But the system itself is more powerful. The processor on the board is surprisingly capable: it’s a 32 bit processor, running at 80Mhz, with 64 K of instruction RAM, 96K of data RAM, and 64K of boot ROM. It has 9 GPIO pins, and can do I2C, SPI, PWM, and even has a slightly odd ADC channel (max voltage 1.8v). And, what’s pretty neat is that the manufacturer has done quite a bit to encourage people to program them. They release a set of SDK libraries which are reasonably complete, and lots of people have starting writing their own programs in C/C++. When used this way, the boards may not even need a separate microcontroller like the Arduino: it can do all the work itself.

I’m not going to explain all the details here, but you’ll need a compiler and a tool for downloading code to the ESP8266. There are several ways that you can do that:

  • I like to use PlatformIO, which supports ESP8266. If you are interested in doing code for embedded development boards, check out platformio. I’ve mentioned it before, and I’m super glad that the ESP8266 is supported. Basically, it’s a simple command line shell that enables you to ignore a lot of the download/compile/configuration of the tools you’ll need. You simply tell it to build a project for the ESP-01 with the command “platformio init –board=esp-01” and it makes sure that you have all the right libraries/compilers/utilities. It also installs the Arduino framework for Espressif, which means that if you are used to writing Arduino code with the setup/loop structure, you can write code the same way for the ESP8266. Earlier last week, I used this to code up a simple sketch which took temperature readings from a DS18B20 1-Wire temperature module, and upload it to the phant.io data server on data.sparkfun.com. It’s been running for a few days, and if I pull down the information, you can see how the temperature in my living room has been varying…temp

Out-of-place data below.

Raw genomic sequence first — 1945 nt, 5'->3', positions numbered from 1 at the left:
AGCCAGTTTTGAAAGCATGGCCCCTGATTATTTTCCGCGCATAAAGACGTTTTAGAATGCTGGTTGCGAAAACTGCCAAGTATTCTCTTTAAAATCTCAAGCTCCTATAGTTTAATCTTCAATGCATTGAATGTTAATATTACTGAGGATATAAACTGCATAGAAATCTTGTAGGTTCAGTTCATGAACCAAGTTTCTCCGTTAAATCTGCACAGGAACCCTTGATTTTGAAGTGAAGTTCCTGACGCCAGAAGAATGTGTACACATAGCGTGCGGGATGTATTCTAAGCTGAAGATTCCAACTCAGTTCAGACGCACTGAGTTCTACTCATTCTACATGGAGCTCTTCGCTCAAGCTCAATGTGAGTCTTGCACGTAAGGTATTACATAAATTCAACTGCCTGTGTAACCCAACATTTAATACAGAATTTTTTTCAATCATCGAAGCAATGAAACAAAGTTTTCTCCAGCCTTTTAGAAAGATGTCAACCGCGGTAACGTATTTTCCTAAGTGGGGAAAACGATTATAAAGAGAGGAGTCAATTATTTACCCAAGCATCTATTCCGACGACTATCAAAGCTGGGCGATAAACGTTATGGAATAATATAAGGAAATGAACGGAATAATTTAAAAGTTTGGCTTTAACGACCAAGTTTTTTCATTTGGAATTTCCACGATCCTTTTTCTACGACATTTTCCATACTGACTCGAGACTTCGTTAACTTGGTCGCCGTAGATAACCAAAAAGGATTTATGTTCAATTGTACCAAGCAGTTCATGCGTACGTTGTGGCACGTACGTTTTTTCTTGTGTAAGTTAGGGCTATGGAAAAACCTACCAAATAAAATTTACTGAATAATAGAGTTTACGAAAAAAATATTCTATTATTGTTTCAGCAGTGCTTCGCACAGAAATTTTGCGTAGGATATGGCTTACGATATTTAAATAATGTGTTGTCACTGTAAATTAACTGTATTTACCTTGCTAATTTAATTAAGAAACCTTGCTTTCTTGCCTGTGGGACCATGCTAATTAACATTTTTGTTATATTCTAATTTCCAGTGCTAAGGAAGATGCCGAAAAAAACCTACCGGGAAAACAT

• You can use ESP8266 support in the Arduino environment. Modern versions of the Arduino software support installation of third party packages that allow you to use the Arduino IDE with third party platform packages. I haven’t tried this, but this is probably the easiest way to get into programming the bare metal.
  • You can use pfalcon’s Open SDK. I think this is a tiny bit misleading: it’s really just an easy way to build the necessary cross compilers: the SDK is still the no-source binary blobs that Espressif sends you. I also had some difficulty getting this to work properly on Mac OS X. But if you want to recompile the “nodemcu” firmware from source, you’ll need this.

There are a couple of issues which seem to be different between the various boards as well. Most of them require that you pull the GPIO 0 pin low (tie it to ground) to reflash the chip. On the ESP-01 boards, you usually do this by moving a jumper to tie it low, then powering up the chip. On the NodeMCU boards, they have a nifty little button, if you hold it down before starting programming, it will do the right thing. The Adafruit Huzzah board is a little bit odd, you hold down the GPIO 0 button, and while holding it down, click the RESET button and release it. I understand that the Sparkfun boards might actually use the DTR (or some such) pin on the programming cable to do the switching for you, which means that it can do so without button pressing. Whatever board you get, check documentation online and see what you need to do to make it work.